03/07/2020Niger's Alhousseini Anivolla and Ethiopia's Girum Mezmur Join Forces on Hypnotic Pan-African Album Project

Afropentatonism... say it out loud, read it again to make sure you got all the letters right and then just let it seep in and gently take effect. What might be mistaken for a cult or a new brand of metal music rooted in African tradition turns out to be neither nor. Instead, "Afropentatonism" references the pentatonic scale, which many claim to be the world's oldest scale. With its five notes per octave the pentatonic scale dates all the way back to ancient Mesopotamia around 3000 BC and then spread across the globe, becoming the foundation for many a musical style, e.g. blues, jazz, country, rock music, but also "indispensable for the development of African music".

Which brings us to Alhousseini Anivolla – a desert blues guitar player and composer from the West African country of the Niger – and Girum Mezmur – an ethio jazz guitarist from the East African country of Ethiopia – who first met at a festival in 2005, both well-established musicians at the time. Alhousseini had been performing as part of Tinariwen and later went on to further his acclaim with his band Etran Finatawa and his trio Anewal. Girum for his part has been a celebrated musician and producer on the Addis Ababa live music scene for the past decades, having worked with the likes of Ethiopian icon Mahmoud Ahmed, Angélique Kidjo and Ali Keita.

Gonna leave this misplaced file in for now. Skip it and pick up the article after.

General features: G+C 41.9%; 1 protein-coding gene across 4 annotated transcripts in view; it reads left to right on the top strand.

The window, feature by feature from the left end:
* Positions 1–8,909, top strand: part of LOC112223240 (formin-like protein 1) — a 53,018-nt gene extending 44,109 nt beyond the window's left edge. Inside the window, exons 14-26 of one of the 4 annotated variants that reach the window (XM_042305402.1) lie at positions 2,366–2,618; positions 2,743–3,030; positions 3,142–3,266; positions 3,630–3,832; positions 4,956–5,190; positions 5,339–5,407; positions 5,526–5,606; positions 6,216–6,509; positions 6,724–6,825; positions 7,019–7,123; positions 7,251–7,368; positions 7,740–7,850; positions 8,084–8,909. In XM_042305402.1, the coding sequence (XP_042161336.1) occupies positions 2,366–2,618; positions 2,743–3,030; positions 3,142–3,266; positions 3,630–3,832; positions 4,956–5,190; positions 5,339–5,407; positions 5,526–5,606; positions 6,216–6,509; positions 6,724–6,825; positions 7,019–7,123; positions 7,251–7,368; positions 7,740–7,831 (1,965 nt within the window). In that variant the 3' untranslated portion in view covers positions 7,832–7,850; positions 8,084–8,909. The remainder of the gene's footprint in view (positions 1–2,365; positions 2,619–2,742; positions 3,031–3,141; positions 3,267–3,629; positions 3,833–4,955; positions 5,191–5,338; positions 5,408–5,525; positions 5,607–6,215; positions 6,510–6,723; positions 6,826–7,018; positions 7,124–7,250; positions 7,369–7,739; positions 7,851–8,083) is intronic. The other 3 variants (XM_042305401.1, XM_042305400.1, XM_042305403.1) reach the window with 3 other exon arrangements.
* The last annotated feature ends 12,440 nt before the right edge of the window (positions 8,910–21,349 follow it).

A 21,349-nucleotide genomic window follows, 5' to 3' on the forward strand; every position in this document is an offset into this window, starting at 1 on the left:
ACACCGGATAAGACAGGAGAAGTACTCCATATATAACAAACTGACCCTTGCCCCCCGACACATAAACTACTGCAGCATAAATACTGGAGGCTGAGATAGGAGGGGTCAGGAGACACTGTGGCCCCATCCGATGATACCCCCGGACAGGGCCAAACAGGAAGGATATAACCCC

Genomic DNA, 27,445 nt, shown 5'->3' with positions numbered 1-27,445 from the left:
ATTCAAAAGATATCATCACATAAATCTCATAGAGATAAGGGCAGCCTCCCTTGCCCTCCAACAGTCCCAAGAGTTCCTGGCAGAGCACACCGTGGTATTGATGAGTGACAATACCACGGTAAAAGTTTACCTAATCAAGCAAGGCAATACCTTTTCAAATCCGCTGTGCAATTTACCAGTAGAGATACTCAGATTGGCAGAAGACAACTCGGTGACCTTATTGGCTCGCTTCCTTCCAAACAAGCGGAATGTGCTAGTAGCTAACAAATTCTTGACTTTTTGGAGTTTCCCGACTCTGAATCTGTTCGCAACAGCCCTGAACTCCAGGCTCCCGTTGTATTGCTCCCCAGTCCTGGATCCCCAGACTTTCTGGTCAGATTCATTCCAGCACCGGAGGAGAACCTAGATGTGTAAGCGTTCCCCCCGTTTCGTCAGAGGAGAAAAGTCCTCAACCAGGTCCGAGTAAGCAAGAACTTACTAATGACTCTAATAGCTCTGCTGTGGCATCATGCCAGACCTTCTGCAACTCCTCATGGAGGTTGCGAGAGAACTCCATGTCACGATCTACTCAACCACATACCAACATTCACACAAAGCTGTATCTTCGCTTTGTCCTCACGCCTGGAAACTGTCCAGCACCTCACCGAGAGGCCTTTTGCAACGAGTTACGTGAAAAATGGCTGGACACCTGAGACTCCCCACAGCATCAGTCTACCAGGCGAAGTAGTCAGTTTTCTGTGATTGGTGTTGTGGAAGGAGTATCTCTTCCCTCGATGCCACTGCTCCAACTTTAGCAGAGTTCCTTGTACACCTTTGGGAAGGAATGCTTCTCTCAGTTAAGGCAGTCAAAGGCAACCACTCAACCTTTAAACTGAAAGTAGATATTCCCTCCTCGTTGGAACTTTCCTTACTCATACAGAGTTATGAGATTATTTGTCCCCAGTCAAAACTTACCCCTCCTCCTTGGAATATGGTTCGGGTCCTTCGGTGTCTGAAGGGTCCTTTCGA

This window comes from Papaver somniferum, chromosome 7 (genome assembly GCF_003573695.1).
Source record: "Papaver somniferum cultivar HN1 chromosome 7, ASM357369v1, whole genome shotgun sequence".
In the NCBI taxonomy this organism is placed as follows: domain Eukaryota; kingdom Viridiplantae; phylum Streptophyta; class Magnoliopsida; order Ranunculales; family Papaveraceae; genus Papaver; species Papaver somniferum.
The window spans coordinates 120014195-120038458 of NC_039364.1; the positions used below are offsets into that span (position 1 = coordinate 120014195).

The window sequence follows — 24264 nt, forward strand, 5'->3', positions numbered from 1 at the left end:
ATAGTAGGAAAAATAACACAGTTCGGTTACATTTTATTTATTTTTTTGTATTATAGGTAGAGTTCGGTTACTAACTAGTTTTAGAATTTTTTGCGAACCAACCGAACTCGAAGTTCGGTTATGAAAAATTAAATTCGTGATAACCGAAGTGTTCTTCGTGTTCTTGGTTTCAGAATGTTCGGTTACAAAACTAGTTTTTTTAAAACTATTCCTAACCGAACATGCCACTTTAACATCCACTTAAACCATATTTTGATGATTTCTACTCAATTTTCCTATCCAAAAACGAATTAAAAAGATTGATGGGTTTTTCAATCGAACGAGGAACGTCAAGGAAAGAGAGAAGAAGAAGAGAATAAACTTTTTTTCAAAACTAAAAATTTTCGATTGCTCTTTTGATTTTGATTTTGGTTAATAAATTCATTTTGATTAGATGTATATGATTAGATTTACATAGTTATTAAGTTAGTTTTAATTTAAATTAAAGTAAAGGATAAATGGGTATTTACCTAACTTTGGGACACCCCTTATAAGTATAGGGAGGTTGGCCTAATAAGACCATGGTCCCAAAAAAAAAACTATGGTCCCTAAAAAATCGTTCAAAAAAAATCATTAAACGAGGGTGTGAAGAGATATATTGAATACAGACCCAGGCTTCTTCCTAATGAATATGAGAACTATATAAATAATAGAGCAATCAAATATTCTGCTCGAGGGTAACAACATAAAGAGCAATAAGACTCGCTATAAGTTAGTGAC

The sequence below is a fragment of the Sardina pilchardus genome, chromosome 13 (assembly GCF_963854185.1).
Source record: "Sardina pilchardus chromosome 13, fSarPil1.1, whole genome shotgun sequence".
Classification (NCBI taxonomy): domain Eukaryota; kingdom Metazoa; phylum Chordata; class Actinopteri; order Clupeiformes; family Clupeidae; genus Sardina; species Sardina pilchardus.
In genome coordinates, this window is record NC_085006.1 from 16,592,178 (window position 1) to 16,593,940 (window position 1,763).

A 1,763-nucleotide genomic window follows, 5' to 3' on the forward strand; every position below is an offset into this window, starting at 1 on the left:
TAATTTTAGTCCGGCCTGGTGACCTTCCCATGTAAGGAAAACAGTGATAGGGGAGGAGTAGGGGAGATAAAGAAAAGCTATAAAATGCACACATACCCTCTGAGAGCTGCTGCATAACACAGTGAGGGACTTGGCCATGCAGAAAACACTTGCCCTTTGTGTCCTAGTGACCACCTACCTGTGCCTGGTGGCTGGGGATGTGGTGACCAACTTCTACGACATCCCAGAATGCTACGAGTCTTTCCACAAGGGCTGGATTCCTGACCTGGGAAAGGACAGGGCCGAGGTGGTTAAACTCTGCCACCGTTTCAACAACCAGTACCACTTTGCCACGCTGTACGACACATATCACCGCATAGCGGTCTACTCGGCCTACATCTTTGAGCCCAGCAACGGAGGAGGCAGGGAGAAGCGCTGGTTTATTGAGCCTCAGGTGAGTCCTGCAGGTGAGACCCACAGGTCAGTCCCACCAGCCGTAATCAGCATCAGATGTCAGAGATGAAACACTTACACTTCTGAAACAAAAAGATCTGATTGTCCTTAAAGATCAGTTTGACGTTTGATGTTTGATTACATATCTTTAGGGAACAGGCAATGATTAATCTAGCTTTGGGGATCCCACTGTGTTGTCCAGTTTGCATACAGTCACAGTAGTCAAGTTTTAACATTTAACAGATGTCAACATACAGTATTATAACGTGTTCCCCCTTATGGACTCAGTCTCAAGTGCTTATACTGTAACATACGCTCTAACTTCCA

Although their two countries are thousands of kilometres apart and artistic exchange remains hindered by political instability and terrorism, they share a rich musical tradition to go with a forward-thinking generation of artists and cultural ambassadors, combining their proud heritage with younger musical genres. On the one side we have the Sahel with its nomadic Tuareg culture and popular acts including the afore-mentioned Tinariwen, Ali Farka Touré, Bombino, Mdou Moctar or Mariem Hassan. On the other we have the Horn of  Africa and the popular Ethiopian jazz scene led by vibraphonist Mulatu Astatke or the legendary keyboardist / taxi driver Hailu Mergia. 

"Afropentatonism" is thus the name of this new collaborative, pan-African project, featuring "repetitive grooves, hypnotic jams and raw guitar sounds, [...] the laid-back [Tamashek] vocals of Alhousseini" as well as an all-star band, i.e. percussionist Misale Legesse, Habtamu Yeshambel on the masinko (Ethiopian violin), Anteneh Teklemariam on the krar (bass-like lyre) and the "78-year-old mandolin legend from Addis", Ayele Mamo. Recorded live during a concert in Nairobi, the eight-track-strong album (six tracks for the 180g vinyl version) boasts mesmerising "extended versions of the original songs", including "a rousing finale"

Releasing today on Berlin-based imprint Piranha Records, "Afropentatonism" is much more than just a dreamy tip of the hat to the mother of all scales. It is a virtuosic and inspiring demonstration of artistic exchange, togetherness and commonality as well as a call to peace and unity. The overall vibe is swinging, meditative, gently moving forward through a multitude of rhythmic patterns, varying motifs and able instrumentation. "We want people in Africa to be proud of their diverse culture and common traditions," Alhousseini and Girum emphasise, but prefer to let their music do the talking. You can stream/buy the full album below or watch the album trailer to get into the mood.

AUTHOR: Lev Nordstrom